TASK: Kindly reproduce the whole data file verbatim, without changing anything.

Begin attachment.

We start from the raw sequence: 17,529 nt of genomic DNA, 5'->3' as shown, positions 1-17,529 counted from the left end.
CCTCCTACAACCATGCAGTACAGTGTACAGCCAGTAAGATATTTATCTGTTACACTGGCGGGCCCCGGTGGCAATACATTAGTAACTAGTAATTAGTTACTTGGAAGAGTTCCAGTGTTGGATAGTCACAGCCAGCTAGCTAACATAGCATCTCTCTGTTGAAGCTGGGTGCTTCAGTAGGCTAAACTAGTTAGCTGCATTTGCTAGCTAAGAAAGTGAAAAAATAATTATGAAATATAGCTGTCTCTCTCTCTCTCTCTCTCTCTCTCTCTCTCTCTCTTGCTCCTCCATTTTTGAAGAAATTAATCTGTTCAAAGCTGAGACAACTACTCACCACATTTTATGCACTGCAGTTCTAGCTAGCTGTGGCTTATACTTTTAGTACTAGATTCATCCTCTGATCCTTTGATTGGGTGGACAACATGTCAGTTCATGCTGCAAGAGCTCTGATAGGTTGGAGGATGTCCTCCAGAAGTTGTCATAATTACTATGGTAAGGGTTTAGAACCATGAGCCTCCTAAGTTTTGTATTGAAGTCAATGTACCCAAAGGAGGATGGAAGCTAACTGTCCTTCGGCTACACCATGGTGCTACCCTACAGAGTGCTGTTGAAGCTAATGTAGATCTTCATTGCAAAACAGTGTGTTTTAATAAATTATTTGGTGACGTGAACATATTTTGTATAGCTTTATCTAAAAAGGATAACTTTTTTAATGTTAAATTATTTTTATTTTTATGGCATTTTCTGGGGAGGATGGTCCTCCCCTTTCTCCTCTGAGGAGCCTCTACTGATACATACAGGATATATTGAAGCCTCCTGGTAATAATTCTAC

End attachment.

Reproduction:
We start from the raw sequence: 17,529 nt of genomic DNA, 5'->3' as shown, positions 1-17,529 counted from the left end.
CCTCCTACAACCATGCAGTACAGTGTACAGCCAGTAAGATATTTATCTGTTACACTGGCGGGCCCCGGTGGCAATACATTAGTAACTAGTAATTAGTTACTTGGAAGAGTTCCAGTGTTGGATAGTCACAGCCAGCTAGCTAACATAGCATCTCTCTGTTGAAGCTGGGTGCTTCAGTAGGCTAAACTAGTTAGCTGCATTTGCTAGCTAAGAAAGTGAAAAAATAATTATGAAATATAGCTGTCTCTCTCTCTCTCTCTCTCTCTCTCTCTCTCTCTCTTGCTCCTCCATTTTTGAAGAAATTAATCTGTTCAAAGCTGAGACAACTACTCACCACATTTTATGCACTGCAGTTCTAGCTAGCTGTGGCTTATACTTTTAGTACTAGATTCATCCTCTGATCCTTTGATTGGGTGGACAACATGTCAGTTCATGCTGCAAGAGCTCTGATAGGTTGGAGGATGTCCTCCAGAAGTTGTCATAATTACTATGGTAAGGGTTTAGAACCATGAGCCTCCTAAGTTTTGTATTGAAGTCAATGTACCCAAAGGAGGATGGAAGCTAACTGTCCTTCGGCTACACCATGGTGCTACCCTACAGAGTGCTGTTGAAGCTAATGTAGATCTTCATTGCAAAACAGTGTGTTTTAATAAATTATTTGGTGACGTGAACATATTTTGTATAGCTTTATCTAAAAAGGATAACTTTTTTAATGTTAAATTATTTTTATTTTTATGGCATTTTCTGGGGAGGATGGTCCTCCCCTTTCTCCTCTGAGGAGCCTCTACTGATACATACAGGATATATTGAAGCCTCCTGGTAATAATTCTAC